The R2 resistor 26 and the diode 28 may also be coupled to a current source 30. The current source 30 may create a current Ibias which can be employed to adjust the voltages across various components of the protection circuit 10. The current source 30 may take virtually any form, and the design of the current source 30 is well known to those skilled in the art. In one embodiment, the current source 30 may be comprised of a current mirror that creates an Ibias current that is proportional to the current at the drain terminal 20.
Looking now to the operation of the protection circuit 10, it can be seen that when the current Ibias is small, the voltage at the node 25, known as the body voltage or Vbody, may be approximately the same as the supply voltage Vcc 12. Specifically, the body voltage may be equal to Vcc−Ibias*R1. Because the current Ibias is small, the body voltage will be approximately the same as the supply voltage Vcc 12. Because of this, the voltage between the source terminal 16 and the body terminal 22 (“Vsb”) may be equal to Ibias*R1 (the small voltage difference between the Vcc and Vbody). As described above, this small Vsb can help to limit the leakage current.
Similarly, when Ibias is larger, due to the presence of the diode 28, the voltage Vbody will be clamped to
and Vsb will be limited to
where Vdiode is the forward voltage of the diode 28. This feature is advantageous because the value of Vdiode can be selected to ensure that when the current Ibias reaches a predetermined threshold, the voltage Vsb will be clamped to maintain an acceptable level of leakage current. Unlike when the current Ibias is low, the voltage Vsb is not sensitive to either the value of the current Ibias or the value of R1 because only the ratio of R1 to R1 plus R2 is being applied in the protection circuit 10. It is also important to note that the diode 28 will typically match the process, voltage, and temperature (“PVT”) changes of the MOSFET 14. This means that if the PVT characteristics of the MOSFET 14 are altered, the PVT characteristics of the diode 28 will be similarly altered. This can help to keep the leakage current relatively constant at the target level.
Turning next to
The voltage regulator 50 may comprise an operational transductance amplifier (“OTA”) 52. The function of the OTA 52 is well known to those skilled in the art and need not be discussed in detail. The OTA 52 has two inputs: an input voltage 51, referred to as Vin, and a feedback path 53. The OTA 52 is coupled to a MOSFET 56, which is will be referred to as the Transistor M1 56. In one embodiment of the invention, the transistor M1 56 may be a PMOS MOSFET that has four terminals. The source terminal of the transistor M1 56 will typically be coupled to a voltage source Vcc 58 whereas the drain terminal of the transistor M1 56 may be coupled to two load resistors 60 and 62.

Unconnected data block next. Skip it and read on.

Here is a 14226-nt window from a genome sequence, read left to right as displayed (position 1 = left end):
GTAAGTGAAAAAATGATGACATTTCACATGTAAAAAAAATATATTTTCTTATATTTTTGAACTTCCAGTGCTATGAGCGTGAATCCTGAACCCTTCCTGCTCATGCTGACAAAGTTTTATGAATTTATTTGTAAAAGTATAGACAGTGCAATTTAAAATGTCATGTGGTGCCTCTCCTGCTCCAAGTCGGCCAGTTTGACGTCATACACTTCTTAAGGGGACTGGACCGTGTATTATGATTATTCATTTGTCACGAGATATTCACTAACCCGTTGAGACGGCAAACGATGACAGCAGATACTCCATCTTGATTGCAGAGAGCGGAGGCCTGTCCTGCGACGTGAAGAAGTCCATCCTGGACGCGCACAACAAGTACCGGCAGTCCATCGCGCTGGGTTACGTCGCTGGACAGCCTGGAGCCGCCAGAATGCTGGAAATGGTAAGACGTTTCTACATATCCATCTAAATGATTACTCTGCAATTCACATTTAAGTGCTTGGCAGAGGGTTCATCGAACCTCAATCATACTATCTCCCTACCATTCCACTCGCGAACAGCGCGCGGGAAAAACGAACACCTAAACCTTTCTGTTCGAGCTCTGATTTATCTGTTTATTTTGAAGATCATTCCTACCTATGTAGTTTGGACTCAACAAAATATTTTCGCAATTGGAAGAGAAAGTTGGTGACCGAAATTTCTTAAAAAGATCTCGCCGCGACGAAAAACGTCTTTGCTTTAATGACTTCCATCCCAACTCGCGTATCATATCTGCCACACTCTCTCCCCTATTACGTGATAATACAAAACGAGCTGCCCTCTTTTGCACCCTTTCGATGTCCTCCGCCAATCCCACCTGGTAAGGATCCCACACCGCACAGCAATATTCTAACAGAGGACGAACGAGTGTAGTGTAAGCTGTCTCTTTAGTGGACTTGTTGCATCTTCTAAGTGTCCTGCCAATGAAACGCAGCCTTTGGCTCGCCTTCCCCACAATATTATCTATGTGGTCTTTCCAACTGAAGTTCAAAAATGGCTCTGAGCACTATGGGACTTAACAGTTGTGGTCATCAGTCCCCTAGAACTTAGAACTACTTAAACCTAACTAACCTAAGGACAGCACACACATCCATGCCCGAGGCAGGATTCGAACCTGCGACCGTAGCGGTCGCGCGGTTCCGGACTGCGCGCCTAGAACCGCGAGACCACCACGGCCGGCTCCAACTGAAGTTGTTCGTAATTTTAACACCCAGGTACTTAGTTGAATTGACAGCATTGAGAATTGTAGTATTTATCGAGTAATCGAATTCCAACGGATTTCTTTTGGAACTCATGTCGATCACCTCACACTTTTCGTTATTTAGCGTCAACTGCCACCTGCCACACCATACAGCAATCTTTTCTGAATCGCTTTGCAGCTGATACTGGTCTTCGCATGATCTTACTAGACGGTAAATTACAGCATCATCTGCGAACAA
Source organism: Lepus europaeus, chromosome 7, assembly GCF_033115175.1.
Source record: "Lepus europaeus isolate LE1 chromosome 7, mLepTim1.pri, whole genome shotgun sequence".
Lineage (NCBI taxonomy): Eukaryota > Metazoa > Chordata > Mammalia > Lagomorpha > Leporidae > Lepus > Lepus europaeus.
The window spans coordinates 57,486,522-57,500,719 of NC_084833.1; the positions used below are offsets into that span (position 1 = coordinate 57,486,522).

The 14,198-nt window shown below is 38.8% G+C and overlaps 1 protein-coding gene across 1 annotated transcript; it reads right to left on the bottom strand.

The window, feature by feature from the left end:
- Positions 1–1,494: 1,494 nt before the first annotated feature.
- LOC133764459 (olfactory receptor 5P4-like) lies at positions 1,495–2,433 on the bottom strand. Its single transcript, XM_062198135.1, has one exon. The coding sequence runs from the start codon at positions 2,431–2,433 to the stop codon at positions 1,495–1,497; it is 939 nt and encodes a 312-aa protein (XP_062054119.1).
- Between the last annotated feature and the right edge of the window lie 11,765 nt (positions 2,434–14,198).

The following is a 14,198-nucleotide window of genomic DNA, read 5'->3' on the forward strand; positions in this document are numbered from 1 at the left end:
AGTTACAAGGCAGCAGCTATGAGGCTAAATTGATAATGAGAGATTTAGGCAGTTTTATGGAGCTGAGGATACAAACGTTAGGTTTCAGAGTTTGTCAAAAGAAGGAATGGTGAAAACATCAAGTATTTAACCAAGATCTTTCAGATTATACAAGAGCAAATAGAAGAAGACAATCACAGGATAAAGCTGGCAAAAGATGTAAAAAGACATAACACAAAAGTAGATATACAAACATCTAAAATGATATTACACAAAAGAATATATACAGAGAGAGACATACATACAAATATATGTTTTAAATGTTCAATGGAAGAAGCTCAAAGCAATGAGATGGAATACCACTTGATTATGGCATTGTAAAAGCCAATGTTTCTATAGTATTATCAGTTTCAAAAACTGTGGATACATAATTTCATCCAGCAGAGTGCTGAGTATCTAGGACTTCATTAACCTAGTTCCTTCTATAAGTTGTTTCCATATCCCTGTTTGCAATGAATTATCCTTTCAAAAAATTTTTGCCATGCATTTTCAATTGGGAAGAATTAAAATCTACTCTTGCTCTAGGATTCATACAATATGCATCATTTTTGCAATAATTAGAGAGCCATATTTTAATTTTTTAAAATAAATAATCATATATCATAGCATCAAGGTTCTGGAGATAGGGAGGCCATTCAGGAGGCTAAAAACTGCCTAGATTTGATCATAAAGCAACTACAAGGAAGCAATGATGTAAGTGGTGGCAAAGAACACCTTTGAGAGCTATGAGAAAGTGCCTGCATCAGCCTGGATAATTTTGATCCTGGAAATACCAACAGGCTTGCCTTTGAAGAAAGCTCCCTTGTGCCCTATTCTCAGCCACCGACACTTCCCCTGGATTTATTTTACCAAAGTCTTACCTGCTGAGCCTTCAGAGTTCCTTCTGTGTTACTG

The body terminal of the transistor M1 56 may be coupled to the body terminal of a MOSFET 66, which will be referred to as the transistor M2 66. The transistor M2 66 may be located within a protection circuit 64. This connection will typically be made by virtue of a common substrate, but in alternate embodiments, a wired connection could be used.
The gate terminal of the transistor M1 56 may be coupled to the OTA 52 as well as to the gate terminal of the transistor M2 66. This connection may create what is known as a “current mirror” between the transistor M1 56 and the transistor M2 66. Current mirrors, which are well known in the art, are employed to produce a current in a second transistor that is proportional to a current in a first transistor. This mirrored current can either be equal to, larger than, or smaller than the original current depending on the relative sizes of the transistors and the configuration of the circuit. However, regardless of whether the mirrored current is larger or smaller than the original current, the mirrored current will generally follow the changes of the original current. For instance, if the original current increases by 10%, the mirrored current will increase by 10%. Because the current on one side of the current mirror can follow the current on the other side of the current mirror, current mirrors, such as the one created by the transistors M1 and M2 56, 66 are typically used to connect components that are intended to be responsive to each other.
Returning now to the current mirror created by the transistor M1 56 and the transistor M2 66, the current at a node 57 located at the transistor M1's drain terminal (IM1) will typically be approximately one hundred times greater than the current at a node 67 located at the transistor M2's drain terminal (IM2). As will be described in more detail below, this mirroring permits the protection circuit 64 to reduce leakage current by automatically compensating for changes in the current Im1. Those skilled in art will appreciate that the particular attributes of the current mirror created by the transistor M1 56 and transistor M2 66 are part of the circuit design process and may be altered without changing the underlying nature of the invention.